José Salinas, MD, Julio Cerda, MS, Napoleón Salgado, MD, Fernando Pimentel, MD, Andrea Vega, RN, Gustavo Pérez, MD, Alex Escalona, MD, Ricardo Funke, MD, Camilo Boza, MD. Digestive Surgery Department, Hospital Clínico P. Universidad Católica de Chile
Laparoscopic Sleeve Gastrectomy (LSG) has gained popularity because it seems to be simpler and safer than Roux-en-Y gastric bypass. Non-cirrhotic non-malignant portal vein thrombosis is a rare disease. However, in our series it has become the most frecuent early complication. The aim of our study is to describe the preoperative patient´s characteristics and clinical presentation of porto-mesenteric thrombosis (PMVT) after LSG.
METHODS AND PROCEDURES
Non concurrent-cohort of patients who underwent LSG at our institution between June 2005 to June 2011 and who had a PMVT.
A total of 1713 LSG cases were performed during that period. Seventeen (1%) patients had a PMVT as a complication. Sixteen (94%) patients were female, with a preoperative age and BMI of 38.1±9.4 years and 35.4±2.04 kg/m2 respectively. Operative time was a median of 75 (40-130) minutes, hospital stay was a median of 3 (2-5) days. All this variables did not differ to the rest of the series. Fifty six percent of the patients were on oral contraceptive, 44% were smokers and 35% had a familiar history of any thrombotic event. All patients received prophylactic low molecular weight heparin during the post-operative hospitalization. Epigastric abdominal pain was the initial symptom in all patients, which occurred between post-operative day 6 and 21 (median 14). CT scan showed thrombosis of the portal vein or one brach in all cases, superior mesenteric vein in 59% and splenic vein in 65%. Thrombophilia screen test was positive in 37.5% of the cases. Postoperative CT scan showed 6 patients with collateral venous flow and 2 patients with portal cavernomatosis.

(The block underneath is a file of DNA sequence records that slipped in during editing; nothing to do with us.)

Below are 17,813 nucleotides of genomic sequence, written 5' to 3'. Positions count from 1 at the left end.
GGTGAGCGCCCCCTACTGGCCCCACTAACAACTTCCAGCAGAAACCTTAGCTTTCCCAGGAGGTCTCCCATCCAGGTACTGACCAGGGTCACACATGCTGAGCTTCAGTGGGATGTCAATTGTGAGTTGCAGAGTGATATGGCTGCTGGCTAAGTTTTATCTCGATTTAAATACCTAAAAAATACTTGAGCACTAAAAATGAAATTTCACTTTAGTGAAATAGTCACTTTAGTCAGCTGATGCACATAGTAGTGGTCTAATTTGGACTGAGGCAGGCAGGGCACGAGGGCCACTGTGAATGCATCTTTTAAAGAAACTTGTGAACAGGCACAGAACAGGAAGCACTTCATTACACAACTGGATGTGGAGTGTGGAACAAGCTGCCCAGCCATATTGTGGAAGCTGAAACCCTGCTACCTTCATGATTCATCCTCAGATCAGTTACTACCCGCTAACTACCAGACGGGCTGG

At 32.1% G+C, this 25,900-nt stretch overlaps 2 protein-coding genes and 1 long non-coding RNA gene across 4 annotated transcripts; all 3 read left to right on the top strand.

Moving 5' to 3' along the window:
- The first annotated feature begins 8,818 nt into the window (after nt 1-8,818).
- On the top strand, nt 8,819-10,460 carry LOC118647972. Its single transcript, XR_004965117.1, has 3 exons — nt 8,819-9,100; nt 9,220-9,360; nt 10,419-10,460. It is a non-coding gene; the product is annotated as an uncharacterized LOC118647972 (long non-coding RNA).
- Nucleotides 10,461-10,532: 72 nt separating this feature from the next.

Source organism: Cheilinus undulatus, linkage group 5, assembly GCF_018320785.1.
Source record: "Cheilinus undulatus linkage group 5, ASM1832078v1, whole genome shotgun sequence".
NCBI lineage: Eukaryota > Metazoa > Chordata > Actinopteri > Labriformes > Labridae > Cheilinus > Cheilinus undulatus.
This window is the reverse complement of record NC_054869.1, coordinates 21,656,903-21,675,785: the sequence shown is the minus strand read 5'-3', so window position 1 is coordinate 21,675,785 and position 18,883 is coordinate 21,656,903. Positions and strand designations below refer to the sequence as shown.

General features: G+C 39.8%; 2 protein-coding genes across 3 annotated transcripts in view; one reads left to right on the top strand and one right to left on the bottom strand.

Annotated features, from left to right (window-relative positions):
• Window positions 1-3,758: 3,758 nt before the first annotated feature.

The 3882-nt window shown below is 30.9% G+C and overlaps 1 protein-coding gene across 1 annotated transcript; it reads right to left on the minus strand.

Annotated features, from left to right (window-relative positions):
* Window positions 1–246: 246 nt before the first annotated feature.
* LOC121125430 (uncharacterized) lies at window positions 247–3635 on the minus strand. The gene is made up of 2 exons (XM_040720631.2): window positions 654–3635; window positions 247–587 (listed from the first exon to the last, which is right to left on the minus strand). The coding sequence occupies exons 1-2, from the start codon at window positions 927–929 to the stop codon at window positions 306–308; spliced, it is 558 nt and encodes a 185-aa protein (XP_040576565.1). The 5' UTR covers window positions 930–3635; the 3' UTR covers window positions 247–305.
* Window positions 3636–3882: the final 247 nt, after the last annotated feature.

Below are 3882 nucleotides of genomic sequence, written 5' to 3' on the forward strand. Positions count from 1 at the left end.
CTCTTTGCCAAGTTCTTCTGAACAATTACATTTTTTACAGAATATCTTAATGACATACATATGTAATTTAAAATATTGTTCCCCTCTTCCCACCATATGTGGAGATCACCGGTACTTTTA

PMVT is the main cause of morbidity in our LSG series. Thrombophilia may play an etiologic rol in some cases, however the exact cause is still unknown. We are running several studies to identify the cause and mechanism of this rare complication.
Session Number: SS09 – Obesity Surgery
Program Number: S058